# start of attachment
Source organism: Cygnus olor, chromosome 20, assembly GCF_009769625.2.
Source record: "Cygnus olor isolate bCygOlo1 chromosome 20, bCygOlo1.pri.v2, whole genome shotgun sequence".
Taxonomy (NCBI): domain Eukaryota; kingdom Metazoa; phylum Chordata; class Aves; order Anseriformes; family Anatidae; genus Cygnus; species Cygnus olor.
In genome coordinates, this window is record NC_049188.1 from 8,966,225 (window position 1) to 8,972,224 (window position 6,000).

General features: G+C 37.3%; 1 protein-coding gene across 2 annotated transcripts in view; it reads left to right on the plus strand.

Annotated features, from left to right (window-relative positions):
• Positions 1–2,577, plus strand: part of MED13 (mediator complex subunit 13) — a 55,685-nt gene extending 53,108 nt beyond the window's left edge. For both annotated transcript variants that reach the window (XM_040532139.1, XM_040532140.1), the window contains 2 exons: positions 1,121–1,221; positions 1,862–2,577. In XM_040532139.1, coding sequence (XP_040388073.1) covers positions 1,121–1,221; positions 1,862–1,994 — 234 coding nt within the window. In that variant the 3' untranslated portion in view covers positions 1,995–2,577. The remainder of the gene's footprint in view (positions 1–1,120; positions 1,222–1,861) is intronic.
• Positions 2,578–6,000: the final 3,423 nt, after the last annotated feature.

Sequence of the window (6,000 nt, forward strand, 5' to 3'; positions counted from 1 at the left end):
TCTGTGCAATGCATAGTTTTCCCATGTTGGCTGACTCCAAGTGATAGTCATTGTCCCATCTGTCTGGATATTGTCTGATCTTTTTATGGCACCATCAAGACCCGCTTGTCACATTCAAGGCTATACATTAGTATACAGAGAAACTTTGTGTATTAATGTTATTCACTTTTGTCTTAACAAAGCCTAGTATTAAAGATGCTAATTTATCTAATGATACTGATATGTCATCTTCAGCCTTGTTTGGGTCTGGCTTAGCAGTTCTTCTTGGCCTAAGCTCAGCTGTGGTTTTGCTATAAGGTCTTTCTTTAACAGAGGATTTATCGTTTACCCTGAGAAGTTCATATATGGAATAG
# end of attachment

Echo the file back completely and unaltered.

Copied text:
Source organism: Cygnus olor, chromosome 20, assembly GCF_009769625.2.
Source record: "Cygnus olor isolate bCygOlo1 chromosome 20, bCygOlo1.pri.v2, whole genome shotgun sequence".
Taxonomy (NCBI): domain Eukaryota; kingdom Metazoa; phylum Chordata; class Aves; order Anseriformes; family Anatidae; genus Cygnus; species Cygnus olor.
In genome coordinates, this window is record NC_049188.1 from 8,966,225 (window position 1) to 8,972,224 (window position 6,000).

General features: G+C 37.3%; 1 protein-coding gene across 2 annotated transcripts in view; it reads left to right on the plus strand.

Annotated features, from left to right (window-relative positions):
• Positions 1–2,577, plus strand: part of MED13 (mediator complex subunit 13) — a 55,685-nt gene extending 53,108 nt beyond the window's left edge. For both annotated transcript variants that reach the window (XM_040532139.1, XM_040532140.1), the window contains 2 exons: positions 1,121–1,221; positions 1,862–2,577. In XM_040532139.1, coding sequence (XP_040388073.1) covers positions 1,121–1,221; positions 1,862–1,994 — 234 coding nt within the window. In that variant the 3' untranslated portion in view covers positions 1,995–2,577. The remainder of the gene's footprint in view (positions 1–1,120; positions 1,222–1,861) is intronic.
• Positions 2,578–6,000: the final 3,423 nt, after the last annotated feature.

Sequence of the window (6,000 nt, forward strand, 5' to 3'; positions counted from 1 at the left end):
TCTGTGCAATGCATAGTTTTCCCATGTTGGCTGACTCCAAGTGATAGTCATTGTCCCATCTGTCTGGATATTGTCTGATCTTTTTATGGCACCATCAAGACCCGCTTGTCACATTCAAGGCTATACATTAGTATACAGAGAAACTTTGTGTATTAATGTTATTCACTTTTGTCTTAACAAAGCCTAGTATTAAAGATGCTAATTTATCTAATGATACTGATATGTCATCTTCAGCCTTGTTTGGGTCTGGCTTAGCAGTTCTTCTTGGCCTAAGCTCAGCTGTGGTTTTGCTATAAGGTCTTTCTTTAACAGAGGATTTATCGTTTACCCTGAGAAGTTCATATATGGAATAG